On August 1, 1997, at 1500 hours Pacific daylight time, a Consolidated-Vultee PBY-5A(28-5ACF), N322FA, crashed while scooping water from the San Vicente reservoir near Moreno, California. The aircraft was destroyed and the pilot and copilot received serious injuries. The aircraft was being operated by Airborne Fire Attack as a fire fighting water bomber under 14 CFR Part 137 when the accident occurred. The flight originated in Santa Ana, California, at 1352 on the day of the accident. Visual meteorological conditions prevailed at the time and no flight plan was filed.

The pilot had returned to the reservoir after his third water bombing run and was in the process of scooping another load of water. He stated that the water on the reservoir appeared smooth with some evidence of catspaws, or wind gusts, on the surface. He estimated his speed at touchdown to be between 70 and 75 knots, with a left quartering tailwind blowing from 3 to 5 knots.

After touching down, the aircraft had been on the water about 2 to 3 seconds when he began to advance the throttle to takeoff power. The aircraft pitched forward from 3 degrees nose up until it reached about a 1-degree nose up attitude. As the pitch changed, he increased back pressure on the elevator control.

The pilot said that about that time the aircraft encountered an approaching gust of wind that was visible on the surface of the water. He then heard a loud pop and felt a sudden decelerative force that forced him forward in his seat. The nose of the aircraft began to bowsuck and he attempted to apply more back pressure; however, the aircraft did not respond. The cockpit floor split open and water began rushing into the cockpit between both crewmembers.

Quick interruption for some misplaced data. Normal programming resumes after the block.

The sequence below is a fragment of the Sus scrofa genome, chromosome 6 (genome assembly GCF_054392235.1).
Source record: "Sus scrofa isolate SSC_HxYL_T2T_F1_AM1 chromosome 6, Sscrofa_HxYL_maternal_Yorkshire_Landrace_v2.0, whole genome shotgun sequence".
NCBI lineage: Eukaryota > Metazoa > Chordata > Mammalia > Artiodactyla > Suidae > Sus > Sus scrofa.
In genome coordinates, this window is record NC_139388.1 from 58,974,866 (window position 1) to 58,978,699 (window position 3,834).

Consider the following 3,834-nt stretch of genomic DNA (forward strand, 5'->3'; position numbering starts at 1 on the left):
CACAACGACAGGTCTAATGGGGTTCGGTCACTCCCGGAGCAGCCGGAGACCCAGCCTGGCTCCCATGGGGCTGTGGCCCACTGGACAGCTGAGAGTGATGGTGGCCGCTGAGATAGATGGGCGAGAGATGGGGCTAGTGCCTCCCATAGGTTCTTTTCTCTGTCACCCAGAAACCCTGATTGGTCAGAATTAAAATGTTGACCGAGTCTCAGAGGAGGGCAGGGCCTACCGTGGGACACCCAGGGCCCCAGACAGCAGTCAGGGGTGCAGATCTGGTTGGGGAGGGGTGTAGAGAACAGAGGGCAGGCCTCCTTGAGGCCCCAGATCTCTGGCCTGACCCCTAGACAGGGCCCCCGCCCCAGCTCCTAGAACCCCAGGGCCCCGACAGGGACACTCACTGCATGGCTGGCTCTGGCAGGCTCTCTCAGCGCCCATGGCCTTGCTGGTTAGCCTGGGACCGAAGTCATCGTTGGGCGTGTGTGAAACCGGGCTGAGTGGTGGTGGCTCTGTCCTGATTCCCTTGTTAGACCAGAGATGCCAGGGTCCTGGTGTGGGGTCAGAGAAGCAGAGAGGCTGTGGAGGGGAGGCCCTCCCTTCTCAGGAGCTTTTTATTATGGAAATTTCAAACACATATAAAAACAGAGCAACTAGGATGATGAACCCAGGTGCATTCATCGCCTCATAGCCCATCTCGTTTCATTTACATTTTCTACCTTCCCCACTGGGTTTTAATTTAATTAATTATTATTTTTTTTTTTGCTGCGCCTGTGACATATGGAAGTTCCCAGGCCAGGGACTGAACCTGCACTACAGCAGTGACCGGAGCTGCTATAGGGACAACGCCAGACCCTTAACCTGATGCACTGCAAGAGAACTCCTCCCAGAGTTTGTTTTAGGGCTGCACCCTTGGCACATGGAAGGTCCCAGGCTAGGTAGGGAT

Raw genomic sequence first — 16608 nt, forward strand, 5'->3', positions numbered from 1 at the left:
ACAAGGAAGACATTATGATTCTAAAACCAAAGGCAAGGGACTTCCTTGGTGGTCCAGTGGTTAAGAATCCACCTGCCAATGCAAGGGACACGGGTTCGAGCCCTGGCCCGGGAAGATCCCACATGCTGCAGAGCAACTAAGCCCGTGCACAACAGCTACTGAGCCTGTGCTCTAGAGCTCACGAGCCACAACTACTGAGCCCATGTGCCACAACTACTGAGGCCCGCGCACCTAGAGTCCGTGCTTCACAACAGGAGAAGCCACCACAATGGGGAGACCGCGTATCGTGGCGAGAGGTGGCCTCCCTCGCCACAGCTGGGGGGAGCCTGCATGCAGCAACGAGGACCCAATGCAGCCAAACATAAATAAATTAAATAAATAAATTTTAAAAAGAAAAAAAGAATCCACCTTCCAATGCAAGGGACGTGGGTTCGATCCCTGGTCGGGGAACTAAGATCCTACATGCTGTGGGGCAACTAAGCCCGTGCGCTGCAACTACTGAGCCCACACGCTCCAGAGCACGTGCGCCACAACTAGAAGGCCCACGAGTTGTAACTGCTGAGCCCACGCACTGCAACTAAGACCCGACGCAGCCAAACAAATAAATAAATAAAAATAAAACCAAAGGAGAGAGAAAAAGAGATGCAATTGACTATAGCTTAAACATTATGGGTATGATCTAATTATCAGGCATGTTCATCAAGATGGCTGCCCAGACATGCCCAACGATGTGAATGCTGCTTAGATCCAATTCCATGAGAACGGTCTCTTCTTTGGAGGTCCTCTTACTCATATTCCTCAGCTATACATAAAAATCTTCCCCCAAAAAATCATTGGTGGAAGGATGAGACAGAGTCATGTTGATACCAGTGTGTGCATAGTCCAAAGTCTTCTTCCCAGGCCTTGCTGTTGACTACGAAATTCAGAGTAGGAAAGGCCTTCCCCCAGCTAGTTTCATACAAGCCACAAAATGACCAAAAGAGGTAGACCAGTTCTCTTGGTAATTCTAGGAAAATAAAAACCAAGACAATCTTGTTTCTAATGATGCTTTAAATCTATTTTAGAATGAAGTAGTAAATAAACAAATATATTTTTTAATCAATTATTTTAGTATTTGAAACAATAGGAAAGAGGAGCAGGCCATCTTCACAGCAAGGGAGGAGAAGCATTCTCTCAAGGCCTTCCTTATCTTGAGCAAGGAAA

During the accident sequence, the cockpit separated from the aircraft and the crew found themselves underwater. The pilot reached down and unfastened his lap belt, blew air bubbles, and then followed them to the surface. The copilot also unfastened his lap belt, saw light through the water, and swam toward it until he surfaced under the aircraft's wing.

When the landing gear is retracted, the nose gear doors close and are then secured in that position with locking pins. The pins extend aft from the hull into a mycarta block attached to the leading edge of each door. Pin movement is initiated by a hydraulic actuator that is controlled by a sequencing valve that is activated as the gear is raised or lowered. The copilot reported that the landing gear light was illuminated, indicating to him that the pins were in place.

Safety Board investigators found that the left nose gear door locking pin had separated from its hydraulic actuator. The pin was later found lodged in a fold of metal in the cockpit. It displayed a bend that dimensionally corresponds to the guide when the pin in the retracted position. The bend also prevented investigators from reinserting the damaged pin back through the pin guide.

The right nose gear door locking pin remained attached and was found in the extended position. Both nose gear doors were separated from the hull and displayed crushing and tearing. The left mycarta block remained attached to the door and was undamaged.

The aircraft logbooks were onboard the aircraft at the time of the accident and were not recovered.

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